Protesters and police officers seemingly have one thing in common, according to a new survey: Both agree that bad cops aren’t held accountable by the police force for poor performance.
A recently released Pew Research Center survey conducted by the National Police Research Platform revealed that 72 percent of officers disagreed with the statement that bad cops are held accountable for their poor performance. Just 24 percent of respondents agreed that officers who underperform are held responsible, according to the poll.
The survey, which was conducted in 2016 and involved almost 8,000 police officers from departments across the country, offered a wide collection of data points on police attitudes about their jobs and the communities they work in. One glaring hallmark of the study is the deep racial divide police officers have on issues of Black equality.
The study showed that an extremely high concentration of white officers believe that the country has achieved racial equity. According to the study “virtually all white officers (92%), but only 29% of their black colleagues, say that the country has made the changes needed to assure equal rights for blacks.” The views of white officers not only differ from their Black co-workers, but they also are at odds with the greater white population, where only 43 percent of all white adults said no more changes are needed, as measured in the center’s survey of the general public.
Statistics also show that 53 percent of Black officers believed their white counterparts are treated much better in their departments/agencies when it comes to assignments and promotions. These views point to a long-held belief that the job experience for Black officers differs even when they try to fit in.
The Pew study also showed a continued racial chasm in the views of police officers over the protest movement that has swept the country over the past three years. Sixty-nine percent of Black officers believed that protesters were in part motivated by the desire to hold police officers responsible for their actions, while a mere 27 percent of white officers agreed that that was the purpose of the protests.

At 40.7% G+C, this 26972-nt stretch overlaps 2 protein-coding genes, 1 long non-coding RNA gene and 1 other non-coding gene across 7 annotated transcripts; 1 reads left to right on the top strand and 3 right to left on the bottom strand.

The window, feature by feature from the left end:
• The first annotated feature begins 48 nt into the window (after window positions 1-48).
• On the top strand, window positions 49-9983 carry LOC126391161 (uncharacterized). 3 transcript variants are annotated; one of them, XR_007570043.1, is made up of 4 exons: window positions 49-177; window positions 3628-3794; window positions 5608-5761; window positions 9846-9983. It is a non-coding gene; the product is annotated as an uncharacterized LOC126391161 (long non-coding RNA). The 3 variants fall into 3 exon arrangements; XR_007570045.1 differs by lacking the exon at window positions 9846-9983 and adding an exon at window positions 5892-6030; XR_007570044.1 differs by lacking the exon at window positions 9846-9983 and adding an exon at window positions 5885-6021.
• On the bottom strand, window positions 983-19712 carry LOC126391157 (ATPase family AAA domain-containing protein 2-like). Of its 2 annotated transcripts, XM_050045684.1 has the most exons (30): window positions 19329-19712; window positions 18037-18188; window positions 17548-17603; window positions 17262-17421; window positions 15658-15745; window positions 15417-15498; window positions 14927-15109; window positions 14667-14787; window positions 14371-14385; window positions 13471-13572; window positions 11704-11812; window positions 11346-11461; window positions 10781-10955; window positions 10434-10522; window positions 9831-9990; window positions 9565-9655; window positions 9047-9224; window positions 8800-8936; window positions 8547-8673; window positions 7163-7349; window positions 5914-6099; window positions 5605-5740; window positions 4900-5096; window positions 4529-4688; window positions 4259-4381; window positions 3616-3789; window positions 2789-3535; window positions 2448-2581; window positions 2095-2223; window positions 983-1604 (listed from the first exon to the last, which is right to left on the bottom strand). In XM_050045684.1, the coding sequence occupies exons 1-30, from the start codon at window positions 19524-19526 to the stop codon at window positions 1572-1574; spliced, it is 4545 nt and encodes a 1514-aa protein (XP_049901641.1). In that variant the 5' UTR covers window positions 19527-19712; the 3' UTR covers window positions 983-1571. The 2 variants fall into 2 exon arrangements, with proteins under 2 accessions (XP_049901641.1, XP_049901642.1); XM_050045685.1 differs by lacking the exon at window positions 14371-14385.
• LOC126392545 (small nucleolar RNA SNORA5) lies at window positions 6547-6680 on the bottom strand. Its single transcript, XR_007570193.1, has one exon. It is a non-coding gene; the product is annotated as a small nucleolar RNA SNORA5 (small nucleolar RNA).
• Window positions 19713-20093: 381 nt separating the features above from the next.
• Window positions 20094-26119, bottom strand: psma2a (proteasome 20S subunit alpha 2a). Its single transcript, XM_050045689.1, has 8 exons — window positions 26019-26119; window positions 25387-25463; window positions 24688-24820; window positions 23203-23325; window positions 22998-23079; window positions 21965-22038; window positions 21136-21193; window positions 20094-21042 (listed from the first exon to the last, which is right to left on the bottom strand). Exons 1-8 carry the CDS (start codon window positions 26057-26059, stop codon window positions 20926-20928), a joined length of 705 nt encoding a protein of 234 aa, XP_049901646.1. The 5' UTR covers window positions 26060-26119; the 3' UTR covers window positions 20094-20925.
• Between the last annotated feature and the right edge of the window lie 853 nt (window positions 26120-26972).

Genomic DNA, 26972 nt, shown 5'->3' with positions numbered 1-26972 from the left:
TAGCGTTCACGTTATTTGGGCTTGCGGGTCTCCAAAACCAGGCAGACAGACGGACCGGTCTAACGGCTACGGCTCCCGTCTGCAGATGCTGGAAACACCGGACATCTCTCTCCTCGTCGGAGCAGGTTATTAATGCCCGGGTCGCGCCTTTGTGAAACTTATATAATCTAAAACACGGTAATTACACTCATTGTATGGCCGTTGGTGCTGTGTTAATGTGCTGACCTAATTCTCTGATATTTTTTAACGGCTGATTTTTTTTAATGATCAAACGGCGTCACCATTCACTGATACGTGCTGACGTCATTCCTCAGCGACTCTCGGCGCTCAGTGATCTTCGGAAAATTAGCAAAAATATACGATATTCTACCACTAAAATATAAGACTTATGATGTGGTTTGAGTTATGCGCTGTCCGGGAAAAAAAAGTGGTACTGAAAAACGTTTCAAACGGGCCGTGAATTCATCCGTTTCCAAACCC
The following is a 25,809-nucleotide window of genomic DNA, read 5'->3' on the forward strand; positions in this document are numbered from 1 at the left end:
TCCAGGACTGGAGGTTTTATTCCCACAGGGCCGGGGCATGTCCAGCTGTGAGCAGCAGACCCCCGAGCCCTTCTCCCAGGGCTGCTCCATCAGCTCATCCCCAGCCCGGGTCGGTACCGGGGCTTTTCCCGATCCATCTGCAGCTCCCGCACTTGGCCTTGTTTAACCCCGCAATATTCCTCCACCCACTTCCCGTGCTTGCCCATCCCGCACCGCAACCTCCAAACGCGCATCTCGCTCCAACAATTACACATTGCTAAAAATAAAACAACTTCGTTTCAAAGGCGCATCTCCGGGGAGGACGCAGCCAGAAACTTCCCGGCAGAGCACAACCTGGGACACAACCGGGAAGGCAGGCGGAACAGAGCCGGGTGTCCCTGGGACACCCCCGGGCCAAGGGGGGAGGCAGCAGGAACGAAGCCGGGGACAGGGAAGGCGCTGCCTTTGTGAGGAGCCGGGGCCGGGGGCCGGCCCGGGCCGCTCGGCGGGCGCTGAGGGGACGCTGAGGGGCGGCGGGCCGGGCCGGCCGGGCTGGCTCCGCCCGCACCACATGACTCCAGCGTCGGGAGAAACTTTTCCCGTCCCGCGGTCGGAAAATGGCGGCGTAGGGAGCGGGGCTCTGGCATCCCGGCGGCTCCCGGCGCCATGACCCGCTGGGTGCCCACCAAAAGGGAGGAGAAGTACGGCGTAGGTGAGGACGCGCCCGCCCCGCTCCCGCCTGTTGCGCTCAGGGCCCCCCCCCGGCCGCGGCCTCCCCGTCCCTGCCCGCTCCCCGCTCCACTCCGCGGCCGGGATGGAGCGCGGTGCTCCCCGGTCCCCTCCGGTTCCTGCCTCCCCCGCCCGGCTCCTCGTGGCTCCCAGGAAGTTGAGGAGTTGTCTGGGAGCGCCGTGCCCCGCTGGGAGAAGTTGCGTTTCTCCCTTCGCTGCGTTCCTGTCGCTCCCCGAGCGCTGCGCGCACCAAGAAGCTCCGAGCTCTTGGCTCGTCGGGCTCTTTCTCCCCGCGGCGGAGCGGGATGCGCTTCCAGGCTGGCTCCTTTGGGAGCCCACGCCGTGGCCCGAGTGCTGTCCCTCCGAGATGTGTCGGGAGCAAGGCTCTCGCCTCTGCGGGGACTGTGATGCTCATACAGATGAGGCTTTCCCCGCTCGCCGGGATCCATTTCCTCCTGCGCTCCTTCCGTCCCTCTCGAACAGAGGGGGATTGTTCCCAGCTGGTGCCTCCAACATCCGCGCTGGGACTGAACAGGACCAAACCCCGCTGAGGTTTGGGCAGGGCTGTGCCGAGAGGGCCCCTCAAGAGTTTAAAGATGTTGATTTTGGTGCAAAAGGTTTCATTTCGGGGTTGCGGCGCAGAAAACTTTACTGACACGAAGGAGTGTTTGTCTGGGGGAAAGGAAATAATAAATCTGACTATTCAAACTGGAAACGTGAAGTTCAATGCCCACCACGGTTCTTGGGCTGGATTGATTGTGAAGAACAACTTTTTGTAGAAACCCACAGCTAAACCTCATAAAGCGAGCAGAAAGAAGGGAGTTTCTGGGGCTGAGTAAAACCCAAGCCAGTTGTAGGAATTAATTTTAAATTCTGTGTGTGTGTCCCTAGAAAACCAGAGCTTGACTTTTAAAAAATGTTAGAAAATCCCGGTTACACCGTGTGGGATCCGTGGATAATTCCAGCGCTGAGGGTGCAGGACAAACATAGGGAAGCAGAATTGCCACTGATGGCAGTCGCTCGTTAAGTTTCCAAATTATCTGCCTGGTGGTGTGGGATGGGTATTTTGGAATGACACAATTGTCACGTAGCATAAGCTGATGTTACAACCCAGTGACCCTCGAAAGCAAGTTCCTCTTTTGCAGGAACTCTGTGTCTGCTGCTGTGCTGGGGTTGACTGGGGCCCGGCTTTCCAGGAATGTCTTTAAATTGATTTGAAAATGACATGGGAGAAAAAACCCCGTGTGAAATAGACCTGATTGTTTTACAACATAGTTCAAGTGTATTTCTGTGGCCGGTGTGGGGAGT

The differing perceptions of police officers by race continued into how they view the high-profile killings of Black people by the police. Seventy-two percent of white officers viewed these encounters as isolated incidents, while 57 percent of Black officers saw the incidents as part of a larger problem with policing. The survey also showed that white officers had a 16 percent higher probability to engage in an altercation with a suspect than Black officers.
The survey further demonstrated how Black and white police officers view the Black communities they are stationed in. Sixty-eight percent of Black officers said the police and community relations within Black communities are negative, while 60 percent of white and Latino officers believed relations with the Black community are positive. The study suggests that, at times, white officers are oblivious to their actions and the effect those actions have on the communities they patrol. Their concern was only for how it affects them personally.
The Pew Research survey showed that the killings do indeed affect officers’ sentiments, but it’s mostly concerning their own safety. After the increased media attention to the recent string of deadly shootings of African-Americans, a majority of law enforcement personnel (86 percent) said they felt the fatal encounters between police and African-Americans have made their jobs harder. Another 93 percent said they’ve become more concerned for their personal safety as a result of high-profile police shootings of Black people.